Take the 2-minute tour ×
Stack Overflow is a question and answer site for professional and enthusiast programmers. It's 100% free, no registration required.

I am using a library that doesn't seem to document the exceptions. This library is used to communicate with a product the company makes. I want to be able to differentiate between the exceptions that get thrown but I don't know the names of the exceptions (for example between a communication timeout or under-voltage condition).

All of their examples only use catch(Exception ex). How can can I find what I need to use to catch the individual errors? When I do ex.toString() I get something like this:

System.Exception: Timeout
    at CMLCOMLib.EcatObj.Initialize()
    at copley_cmo_test.MainWindow.btnConnect_Click(Object sender, RoutedEventArgs e)
in c:\Users\adam.siembida\Desktop\copley_cmo_test\copley_cmo_test\MainWindow.xaml.cs:line 41
share|improve this question
    
You can use ex.GetType() to get the real type, but from the exception message it looks like they are throwing Exception directly. –  Lee Jun 20 '13 at 17:17
add comment

5 Answers 5

up vote 11 down vote accepted

This:

System.Exception: Timeout

shows that they're just throwing a bare System.Exception, e.g.

if (weHaveNoApiDesignSkills)
{
    throw new Exception("Timeout");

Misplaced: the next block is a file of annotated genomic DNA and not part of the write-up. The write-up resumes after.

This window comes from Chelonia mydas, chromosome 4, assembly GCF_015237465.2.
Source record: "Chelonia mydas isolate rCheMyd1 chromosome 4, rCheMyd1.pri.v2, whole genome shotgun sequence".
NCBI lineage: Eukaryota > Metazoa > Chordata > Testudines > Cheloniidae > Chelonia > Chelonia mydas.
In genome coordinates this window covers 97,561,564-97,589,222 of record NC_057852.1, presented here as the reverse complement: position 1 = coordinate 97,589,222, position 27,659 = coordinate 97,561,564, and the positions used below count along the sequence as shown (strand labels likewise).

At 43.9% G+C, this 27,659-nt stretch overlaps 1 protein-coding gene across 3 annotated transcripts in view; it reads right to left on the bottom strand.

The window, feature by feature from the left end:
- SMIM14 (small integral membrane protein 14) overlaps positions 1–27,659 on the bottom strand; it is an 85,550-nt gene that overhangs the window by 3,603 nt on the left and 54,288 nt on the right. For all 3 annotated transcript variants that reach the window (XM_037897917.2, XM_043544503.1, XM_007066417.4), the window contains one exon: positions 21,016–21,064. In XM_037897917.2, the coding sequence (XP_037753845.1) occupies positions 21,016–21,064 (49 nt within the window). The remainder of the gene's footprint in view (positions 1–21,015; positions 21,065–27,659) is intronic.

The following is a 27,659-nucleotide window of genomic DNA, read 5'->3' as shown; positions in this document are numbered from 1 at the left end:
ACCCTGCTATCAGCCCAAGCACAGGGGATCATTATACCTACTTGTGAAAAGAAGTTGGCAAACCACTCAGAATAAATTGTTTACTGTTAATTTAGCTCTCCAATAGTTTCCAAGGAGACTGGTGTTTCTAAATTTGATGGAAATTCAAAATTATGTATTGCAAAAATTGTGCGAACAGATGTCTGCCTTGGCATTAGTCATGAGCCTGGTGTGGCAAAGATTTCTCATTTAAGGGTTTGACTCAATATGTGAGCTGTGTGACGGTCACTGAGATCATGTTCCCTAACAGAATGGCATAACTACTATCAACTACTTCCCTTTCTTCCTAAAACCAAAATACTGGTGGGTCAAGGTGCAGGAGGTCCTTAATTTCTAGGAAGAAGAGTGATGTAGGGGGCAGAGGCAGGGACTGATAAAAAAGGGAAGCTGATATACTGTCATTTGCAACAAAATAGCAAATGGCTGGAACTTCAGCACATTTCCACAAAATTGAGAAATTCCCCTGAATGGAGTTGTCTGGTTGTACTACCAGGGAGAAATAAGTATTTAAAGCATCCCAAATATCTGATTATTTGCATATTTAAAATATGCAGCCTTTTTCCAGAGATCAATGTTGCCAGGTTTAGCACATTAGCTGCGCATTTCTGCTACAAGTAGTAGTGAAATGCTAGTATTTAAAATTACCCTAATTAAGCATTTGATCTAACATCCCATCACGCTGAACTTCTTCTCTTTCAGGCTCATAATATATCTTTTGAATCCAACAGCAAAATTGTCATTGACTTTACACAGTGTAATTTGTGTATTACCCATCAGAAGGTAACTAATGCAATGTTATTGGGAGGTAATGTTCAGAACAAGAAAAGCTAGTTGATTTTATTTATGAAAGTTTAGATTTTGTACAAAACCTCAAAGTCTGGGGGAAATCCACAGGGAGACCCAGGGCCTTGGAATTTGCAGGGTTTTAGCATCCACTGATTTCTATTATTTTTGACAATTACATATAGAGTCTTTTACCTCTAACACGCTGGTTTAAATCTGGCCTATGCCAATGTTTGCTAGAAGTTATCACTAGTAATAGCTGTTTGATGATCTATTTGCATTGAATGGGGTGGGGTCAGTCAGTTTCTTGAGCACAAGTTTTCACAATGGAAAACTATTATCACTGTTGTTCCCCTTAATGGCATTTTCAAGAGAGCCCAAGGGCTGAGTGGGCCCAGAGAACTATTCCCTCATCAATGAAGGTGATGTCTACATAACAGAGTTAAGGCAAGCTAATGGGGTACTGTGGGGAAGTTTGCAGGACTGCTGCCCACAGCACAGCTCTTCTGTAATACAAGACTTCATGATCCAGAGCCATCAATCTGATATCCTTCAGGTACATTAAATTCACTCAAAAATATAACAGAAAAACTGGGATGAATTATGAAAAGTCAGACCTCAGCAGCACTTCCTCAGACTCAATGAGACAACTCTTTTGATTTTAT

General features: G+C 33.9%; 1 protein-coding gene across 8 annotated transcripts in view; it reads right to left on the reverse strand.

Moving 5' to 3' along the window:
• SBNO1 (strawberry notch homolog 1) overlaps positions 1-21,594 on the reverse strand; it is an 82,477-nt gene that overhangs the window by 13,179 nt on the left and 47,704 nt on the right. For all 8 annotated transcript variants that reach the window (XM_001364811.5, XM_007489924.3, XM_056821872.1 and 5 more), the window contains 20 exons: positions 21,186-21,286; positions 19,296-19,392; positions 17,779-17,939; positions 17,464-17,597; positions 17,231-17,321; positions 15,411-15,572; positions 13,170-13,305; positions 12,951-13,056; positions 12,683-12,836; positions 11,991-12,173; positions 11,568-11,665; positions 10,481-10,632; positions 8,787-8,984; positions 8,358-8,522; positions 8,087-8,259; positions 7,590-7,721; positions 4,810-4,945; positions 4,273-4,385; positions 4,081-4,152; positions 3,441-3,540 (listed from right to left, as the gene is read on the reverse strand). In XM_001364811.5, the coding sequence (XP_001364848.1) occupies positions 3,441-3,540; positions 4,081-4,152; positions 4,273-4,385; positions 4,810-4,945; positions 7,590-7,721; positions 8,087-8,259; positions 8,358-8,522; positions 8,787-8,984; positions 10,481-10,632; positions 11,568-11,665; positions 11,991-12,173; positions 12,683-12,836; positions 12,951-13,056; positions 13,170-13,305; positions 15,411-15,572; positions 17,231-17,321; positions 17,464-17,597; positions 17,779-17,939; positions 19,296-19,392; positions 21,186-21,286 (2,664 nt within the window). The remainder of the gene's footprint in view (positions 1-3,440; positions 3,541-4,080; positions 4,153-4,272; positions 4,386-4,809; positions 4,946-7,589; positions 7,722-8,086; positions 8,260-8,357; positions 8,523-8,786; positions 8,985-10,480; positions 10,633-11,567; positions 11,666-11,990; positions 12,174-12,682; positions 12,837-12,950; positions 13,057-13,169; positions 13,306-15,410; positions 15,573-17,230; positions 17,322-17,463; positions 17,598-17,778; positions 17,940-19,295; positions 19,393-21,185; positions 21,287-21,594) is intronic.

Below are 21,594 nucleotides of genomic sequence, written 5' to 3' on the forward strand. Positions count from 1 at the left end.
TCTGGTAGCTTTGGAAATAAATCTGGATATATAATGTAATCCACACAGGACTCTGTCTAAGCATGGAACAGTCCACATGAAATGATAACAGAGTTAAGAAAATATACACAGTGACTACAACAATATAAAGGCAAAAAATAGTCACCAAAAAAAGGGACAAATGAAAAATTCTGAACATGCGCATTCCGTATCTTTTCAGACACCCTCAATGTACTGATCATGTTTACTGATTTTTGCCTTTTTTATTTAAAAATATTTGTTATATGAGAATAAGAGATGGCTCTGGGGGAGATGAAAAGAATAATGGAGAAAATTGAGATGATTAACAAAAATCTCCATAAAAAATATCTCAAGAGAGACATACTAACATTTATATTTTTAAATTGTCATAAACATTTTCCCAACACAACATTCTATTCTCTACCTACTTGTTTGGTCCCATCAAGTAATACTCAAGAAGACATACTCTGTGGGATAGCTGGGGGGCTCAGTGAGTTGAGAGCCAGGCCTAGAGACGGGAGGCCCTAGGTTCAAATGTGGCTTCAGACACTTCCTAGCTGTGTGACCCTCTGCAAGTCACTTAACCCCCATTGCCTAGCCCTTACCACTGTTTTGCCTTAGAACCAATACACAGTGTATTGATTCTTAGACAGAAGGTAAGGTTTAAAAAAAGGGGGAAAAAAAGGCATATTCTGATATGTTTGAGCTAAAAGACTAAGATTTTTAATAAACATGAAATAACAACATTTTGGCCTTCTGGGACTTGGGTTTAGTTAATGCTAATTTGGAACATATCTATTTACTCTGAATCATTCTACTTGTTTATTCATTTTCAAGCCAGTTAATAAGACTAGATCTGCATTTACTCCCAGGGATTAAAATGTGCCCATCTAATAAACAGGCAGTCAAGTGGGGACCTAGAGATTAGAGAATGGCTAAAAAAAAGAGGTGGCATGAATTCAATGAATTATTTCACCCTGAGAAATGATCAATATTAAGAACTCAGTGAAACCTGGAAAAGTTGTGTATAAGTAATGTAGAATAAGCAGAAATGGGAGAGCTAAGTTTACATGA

}

It's possible that there are some exceptions which are better designed, but the one you've shown isn't promising :(

Unfortunately unless you start using the message in the exception to differentiate between them (which is almost always a bad idea) you're stuck. It may be worth asking the authors of the library to see if they can improve matters for a future release.

share|improve this answer
5  
+1 just for the code sample. :) –  Chris Jun 20 '13 at 17:18
1  
I would say it is always a bad idea to differentiate by message –  matt-dot-net Jun 20 '13 at 17:20
    
It would be nice to also have a comment about how to identify the specific types of an exception if there are any better ones in there. –  Chris Jun 20 '13 at 17:21
    
Why is it bad to differentiate by messages? –  w1res Jun 20 '13 at 17:28
1  
@w1res: It's very fragile - the developer can change the message between releases, e.g. to fix typos. Some developers may decide to internationalize their messages, too. –  Jon Skeet Jun 20 '13 at 17:30
add comment

Catch it with a catch-all construct such as catch(Exception ex), then examine the Type returned by ex.GetType(). If it's equal to typeof(Exception), it means that they aren't throwing anything more specific than Exception.

share|improve this answer
add comment

By the way, if you're stopped when the exception has been caught (ie, in a catch block), if you enter $exception in the watch window, you will see the entire exception.

share|improve this answer
add comment

When the API in library which you are using is not documented properly , you should catch the base exception and log it not only by the message instead whole exception by converting the exception to string . Eg.

   try
   {
       //api call which throws exception.
   }
   catch(Exception ex)
   {
       //log ex.ToString();       
   }
share|improve this answer
add comment

use a decompiler for example:

http://www.jetbrains.com/decompiler/

in .net there's no explicit exception declaration like in java so as i see it it's the only way.

share|improve this answer
add comment

Your Answer

 
discard

By posting your answer, you agree to the privacy policy and terms of service.

Not the answer you're looking for? Browse other questions tagged or ask your own question.